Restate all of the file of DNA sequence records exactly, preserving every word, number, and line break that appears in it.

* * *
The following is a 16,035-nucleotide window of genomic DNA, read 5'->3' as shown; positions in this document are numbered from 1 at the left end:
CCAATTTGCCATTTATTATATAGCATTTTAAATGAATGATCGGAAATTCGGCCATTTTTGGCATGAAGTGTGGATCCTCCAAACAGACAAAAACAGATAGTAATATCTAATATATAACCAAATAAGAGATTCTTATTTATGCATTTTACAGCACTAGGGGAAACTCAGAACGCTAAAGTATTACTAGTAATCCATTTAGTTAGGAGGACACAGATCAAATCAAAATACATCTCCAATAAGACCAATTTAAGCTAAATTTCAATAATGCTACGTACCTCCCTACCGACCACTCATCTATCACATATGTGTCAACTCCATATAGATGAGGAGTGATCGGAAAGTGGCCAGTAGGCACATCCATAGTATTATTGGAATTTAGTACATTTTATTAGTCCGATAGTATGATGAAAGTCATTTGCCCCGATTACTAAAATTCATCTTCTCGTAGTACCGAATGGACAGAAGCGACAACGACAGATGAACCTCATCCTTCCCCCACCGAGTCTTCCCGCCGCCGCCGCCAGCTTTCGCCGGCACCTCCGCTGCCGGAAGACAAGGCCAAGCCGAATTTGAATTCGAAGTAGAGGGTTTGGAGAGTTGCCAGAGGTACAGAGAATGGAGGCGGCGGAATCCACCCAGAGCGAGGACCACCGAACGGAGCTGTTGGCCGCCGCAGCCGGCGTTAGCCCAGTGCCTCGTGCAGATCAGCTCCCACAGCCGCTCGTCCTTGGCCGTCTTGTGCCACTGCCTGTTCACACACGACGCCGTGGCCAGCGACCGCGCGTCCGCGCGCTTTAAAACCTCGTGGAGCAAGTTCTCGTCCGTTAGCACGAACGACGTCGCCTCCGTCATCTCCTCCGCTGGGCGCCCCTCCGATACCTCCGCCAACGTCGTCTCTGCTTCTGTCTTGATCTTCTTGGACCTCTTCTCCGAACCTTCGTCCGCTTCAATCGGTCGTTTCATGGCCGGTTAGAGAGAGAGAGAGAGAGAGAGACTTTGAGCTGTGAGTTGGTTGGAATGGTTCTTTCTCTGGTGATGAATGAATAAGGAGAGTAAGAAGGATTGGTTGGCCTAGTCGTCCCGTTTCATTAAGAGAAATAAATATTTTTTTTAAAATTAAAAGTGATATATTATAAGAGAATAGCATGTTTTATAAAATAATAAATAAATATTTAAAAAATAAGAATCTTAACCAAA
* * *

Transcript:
The following is a 16,035-nucleotide window of genomic DNA, read 5'->3' as shown; positions in this document are numbered from 1 at the left end:
CCAATTTGCCATTTATTATATAGCATTTTAAATGAATGATCGGAAATTCGGCCATTTTTGGCATGAAGTGTGGATCCTCCAAACAGACAAAAACAGATAGTAATATCTAATATATAACCAAATAAGAGATTCTTATTTATGCATTTTACAGCACTAGGGGAAACTCAGAACGCTAAAGTATTACTAGTAATCCATTTAGTTAGGAGGACACAGATCAAATCAAAATACATCTCCAATAAGACCAATTTAAGCTAAATTTCAATAATGCTACGTACCTCCCTACCGACCACTCATCTATCACATATGTGTCAACTCCATATAGATGAGGAGTGATCGGAAAGTGGCCAGTAGGCACATCCATAGTATTATTGGAATTTAGTACATTTTATTAGTCCGATAGTATGATGAAAGTCATTTGCCCCGATTACTAAAATTCATCTTCTCGTAGTACCGAATGGACAGAAGCGACAACGACAGATGAACCTCATCCTTCCCCCACCGAGTCTTCCCGCCGCCGCCGCCAGCTTTCGCCGGCACCTCCGCTGCCGGAAGACAAGGCCAAGCCGAATTTGAATTCGAAGTAGAGGGTTTGGAGAGTTGCCAGAGGTACAGAGAATGGAGGCGGCGGAATCCACCCAGAGCGAGGACCACCGAACGGAGCTGTTGGCCGCCGCAGCCGGCGTTAGCCCAGTGCCTCGTGCAGATCAGCTCCCACAGCCGCTCGTCCTTGGCCGTCTTGTGCCACTGCCTGTTCACACACGACGCCGTGGCCAGCGACCGCGCGTCCGCGCGCTTTAAAACCTCGTGGAGCAAGTTCTCGTCCGTTAGCACGAACGACGTCGCCTCCGTCATCTCCTCCGCTGGGCGCCCCTCCGATACCTCCGCCAACGTCGTCTCTGCTTCTGTCTTGATCTTCTTGGACCTCTTCTCCGAACCTTCGTCCGCTTCAATCGGTCGTTTCATGGCCGGTTAGAGAGAGAGAGAGAGAGAGAGACTTTGAGCTGTGAGTTGGTTGGAATGGTTCTTTCTCTGGTGATGAATGAATAAGGAGAGTAAGAAGGATTGGTTGGCCTAGTCGTCCCGTTTCATTAAGAGAAATAAATATTTTTTTTAAAATTAAAAGTGATATATTATAAGAGAATAGCATGTTTTATAAAATAATAAATAAATATTTAAAAAATAAGAATCTTAACCAAA